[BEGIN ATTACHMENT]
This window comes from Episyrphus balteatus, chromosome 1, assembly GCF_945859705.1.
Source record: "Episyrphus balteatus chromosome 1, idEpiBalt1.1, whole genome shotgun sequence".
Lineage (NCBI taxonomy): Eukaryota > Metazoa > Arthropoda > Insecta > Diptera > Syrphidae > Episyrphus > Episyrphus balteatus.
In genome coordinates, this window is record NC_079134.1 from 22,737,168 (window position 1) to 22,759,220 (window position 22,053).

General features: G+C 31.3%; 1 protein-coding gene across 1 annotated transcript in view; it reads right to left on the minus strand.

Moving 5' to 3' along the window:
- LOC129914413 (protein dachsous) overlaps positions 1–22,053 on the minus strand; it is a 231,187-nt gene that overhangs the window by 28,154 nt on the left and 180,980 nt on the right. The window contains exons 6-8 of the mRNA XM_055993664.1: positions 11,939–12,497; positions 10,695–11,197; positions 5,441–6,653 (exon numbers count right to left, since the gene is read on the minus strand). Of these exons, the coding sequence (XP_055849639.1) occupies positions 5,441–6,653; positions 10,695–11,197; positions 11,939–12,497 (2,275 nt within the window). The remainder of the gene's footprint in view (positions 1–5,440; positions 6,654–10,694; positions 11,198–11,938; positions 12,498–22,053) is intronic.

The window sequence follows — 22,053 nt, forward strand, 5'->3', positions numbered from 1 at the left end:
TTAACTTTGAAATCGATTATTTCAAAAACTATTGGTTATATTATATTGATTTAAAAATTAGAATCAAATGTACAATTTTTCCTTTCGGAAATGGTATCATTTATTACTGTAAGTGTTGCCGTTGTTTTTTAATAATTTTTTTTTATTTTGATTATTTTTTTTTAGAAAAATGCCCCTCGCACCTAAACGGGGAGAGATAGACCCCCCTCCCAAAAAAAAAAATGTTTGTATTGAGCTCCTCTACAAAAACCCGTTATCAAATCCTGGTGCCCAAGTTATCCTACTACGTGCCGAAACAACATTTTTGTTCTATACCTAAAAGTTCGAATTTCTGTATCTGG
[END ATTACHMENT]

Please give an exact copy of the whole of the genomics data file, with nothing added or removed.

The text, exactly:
This window comes from Episyrphus balteatus, chromosome 1, assembly GCF_945859705.1.
Source record: "Episyrphus balteatus chromosome 1, idEpiBalt1.1, whole genome shotgun sequence".
Lineage (NCBI taxonomy): Eukaryota > Metazoa > Arthropoda > Insecta > Diptera > Syrphidae > Episyrphus > Episyrphus balteatus.
In genome coordinates, this window is record NC_079134.1 from 22,737,168 (window position 1) to 22,759,220 (window position 22,053).

General features: G+C 31.3%; 1 protein-coding gene across 1 annotated transcript in view; it reads right to left on the minus strand.

Moving 5' to 3' along the window:
- LOC129914413 (protein dachsous) overlaps positions 1–22,053 on the minus strand; it is a 231,187-nt gene that overhangs the window by 28,154 nt on the left and 180,980 nt on the right. The window contains exons 6-8 of the mRNA XM_055993664.1: positions 11,939–12,497; positions 10,695–11,197; positions 5,441–6,653 (exon numbers count right to left, since the gene is read on the minus strand). Of these exons, the coding sequence (XP_055849639.1) occupies positions 5,441–6,653; positions 10,695–11,197; positions 11,939–12,497 (2,275 nt within the window). The remainder of the gene's footprint in view (positions 1–5,440; positions 6,654–10,694; positions 11,198–11,938; positions 12,498–22,053) is intronic.

The window sequence follows — 22,053 nt, forward strand, 5'->3', positions numbered from 1 at the left end:
TTAACTTTGAAATCGATTATTTCAAAAACTATTGGTTATATTATATTGATTTAAAAATTAGAATCAAATGTACAATTTTTCCTTTCGGAAATGGTATCATTTATTACTGTAAGTGTTGCCGTTGTTTTTTAATAATTTTTTTTTATTTTGATTATTTTTTTTTAGAAAAATGCCCCTCGCACCTAAACGGGGAGAGATAGACCCCCCTCCCAAAAAAAAAAATGTTTGTATTGAGCTCCTCTACAAAAACCCGTTATCAAATCCTGGTGCCCAAGTTATCCTACTACGTGCCGAAACAACATTTTTGTTCTATACCTAAAAGTTCGAATTTCTGTATCTGG